But statements made after yesterday's Synod meeting were uncharacteristically low-key following a storm of below-the-belt allegations over the last weeks.
All Synod secretary Marios Demetriou would say after the lengthy meeting was that allegations against Constantinides had been discussed.
The Church has been rocked in recent months by an exchange of bitter recriminations between Constantinides and Limassol Bishop Athanassios.
The archimandrite accuses the bishop of being homosexual, while Athanassios called the investigation into the paternity claims.
The Attorney-general this week called a probe into allegations that Athanassios had been the victim of a defamation campaign, after a man who testified before the Synod said he had been bribed by Constantinides and Paphos Bishop Chrysostomos to testify against Athanassios.
Constantinides said yesterday he believed the witness had indeed been paid, but by Athanassios to retract his statement.
Saturday, October 07, 2000
 Euro MPs put Turkey in the dock on Loizidou caseBy Jean Christou
A EUROPEAN Parliament report on Cyprus' accession has taken Turkey to task for the first time for refusing to comply with a European Court of Human Rights ruling on the Titina Loizidou case.
Loizidou's lawyer Achilleas Demetriades told the Cyprus News Agency (CNA) yesterday that the next step should be the expulsion of Turkey from the Council of Europe.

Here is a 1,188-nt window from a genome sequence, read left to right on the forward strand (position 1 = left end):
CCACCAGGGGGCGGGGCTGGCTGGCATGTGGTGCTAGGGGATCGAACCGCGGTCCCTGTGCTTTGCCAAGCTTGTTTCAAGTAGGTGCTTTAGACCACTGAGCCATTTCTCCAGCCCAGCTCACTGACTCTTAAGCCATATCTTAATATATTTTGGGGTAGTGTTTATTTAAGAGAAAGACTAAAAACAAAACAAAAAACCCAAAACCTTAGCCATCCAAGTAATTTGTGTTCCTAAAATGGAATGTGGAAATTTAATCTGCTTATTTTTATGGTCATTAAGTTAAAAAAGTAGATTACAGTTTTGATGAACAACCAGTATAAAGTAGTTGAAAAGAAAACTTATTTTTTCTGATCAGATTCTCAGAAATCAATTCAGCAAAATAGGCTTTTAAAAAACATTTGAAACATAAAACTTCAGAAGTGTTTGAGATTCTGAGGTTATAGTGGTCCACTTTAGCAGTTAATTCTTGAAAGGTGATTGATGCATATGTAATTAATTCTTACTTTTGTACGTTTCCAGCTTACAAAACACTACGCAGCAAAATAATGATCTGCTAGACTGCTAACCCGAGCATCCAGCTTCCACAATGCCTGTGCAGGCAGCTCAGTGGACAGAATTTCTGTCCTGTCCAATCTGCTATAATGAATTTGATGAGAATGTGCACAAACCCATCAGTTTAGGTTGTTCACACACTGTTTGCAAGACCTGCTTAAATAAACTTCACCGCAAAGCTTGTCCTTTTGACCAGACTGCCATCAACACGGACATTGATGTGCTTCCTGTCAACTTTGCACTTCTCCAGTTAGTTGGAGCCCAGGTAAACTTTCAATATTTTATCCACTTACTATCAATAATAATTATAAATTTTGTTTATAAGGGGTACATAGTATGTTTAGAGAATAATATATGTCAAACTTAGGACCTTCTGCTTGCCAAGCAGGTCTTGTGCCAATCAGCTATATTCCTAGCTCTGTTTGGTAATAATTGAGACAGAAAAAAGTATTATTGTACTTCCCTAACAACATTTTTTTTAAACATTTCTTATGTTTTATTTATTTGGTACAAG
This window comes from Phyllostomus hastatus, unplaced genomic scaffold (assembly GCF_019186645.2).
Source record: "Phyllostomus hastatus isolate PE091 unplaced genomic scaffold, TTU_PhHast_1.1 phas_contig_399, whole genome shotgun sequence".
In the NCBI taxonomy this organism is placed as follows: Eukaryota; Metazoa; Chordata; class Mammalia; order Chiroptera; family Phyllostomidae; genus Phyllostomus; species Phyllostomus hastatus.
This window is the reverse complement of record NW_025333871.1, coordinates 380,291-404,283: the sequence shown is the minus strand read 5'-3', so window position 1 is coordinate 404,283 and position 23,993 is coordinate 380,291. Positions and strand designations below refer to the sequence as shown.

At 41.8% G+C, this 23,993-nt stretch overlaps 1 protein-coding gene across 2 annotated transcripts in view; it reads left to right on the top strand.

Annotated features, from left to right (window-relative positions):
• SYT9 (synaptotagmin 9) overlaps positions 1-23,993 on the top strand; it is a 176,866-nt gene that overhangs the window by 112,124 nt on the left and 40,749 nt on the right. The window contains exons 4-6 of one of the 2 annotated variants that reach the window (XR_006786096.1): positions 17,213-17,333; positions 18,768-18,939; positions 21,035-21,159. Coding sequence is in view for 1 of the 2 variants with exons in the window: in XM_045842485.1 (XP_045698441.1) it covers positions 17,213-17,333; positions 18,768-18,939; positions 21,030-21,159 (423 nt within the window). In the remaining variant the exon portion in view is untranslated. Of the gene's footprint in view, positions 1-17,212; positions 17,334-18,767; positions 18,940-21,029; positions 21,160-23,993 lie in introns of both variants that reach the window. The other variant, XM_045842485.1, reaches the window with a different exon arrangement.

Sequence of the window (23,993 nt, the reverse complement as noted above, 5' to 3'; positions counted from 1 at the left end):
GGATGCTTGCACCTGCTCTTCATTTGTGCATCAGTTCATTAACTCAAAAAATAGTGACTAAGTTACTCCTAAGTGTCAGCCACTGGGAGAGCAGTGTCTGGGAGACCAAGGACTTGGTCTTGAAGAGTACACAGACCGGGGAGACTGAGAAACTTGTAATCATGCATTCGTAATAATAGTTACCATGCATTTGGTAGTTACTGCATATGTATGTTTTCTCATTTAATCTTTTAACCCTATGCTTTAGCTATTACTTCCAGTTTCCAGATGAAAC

The report, compiled by rapporteur Jacques Poos, said Turkey's attitude did not encourage optimism for the ongoing UN-sponsored proximity talks.
"It is most encouraging that Euro MPs took note of the fact that Turkey has for over two years refused to execute the Loizidou judgment," Demetriades told CNA, commenting on the inclusion for the first time of a reference to this case in a report of this kind.
"Even more encouraging and interesting is to see that Euro MPs agree with the Committee of Ministers of the Council of Europe in labelling Turkey's refusal to execute the judgment as a manifest disregard of its international obligations as a high contracting party to the Convention on human rights and a member state of the Council,” he added.
"I suppose the next step now should be for the procedure to expel Turkey from the Council to commence.”
Loizidou told CNA she welcomed the paragraph in the report on her case, saying it was important that Euro MPs were now better informed about the significance of the Court ruling and the need to implement it.
In July 1998, the Court ordered Ankara not only to pay damages to Loizidou for loss of use of her property in the Turkish-occupied part of Cyprus, but also said Loizidou must be regarded as the legal owner of her property and should be allowed access to it.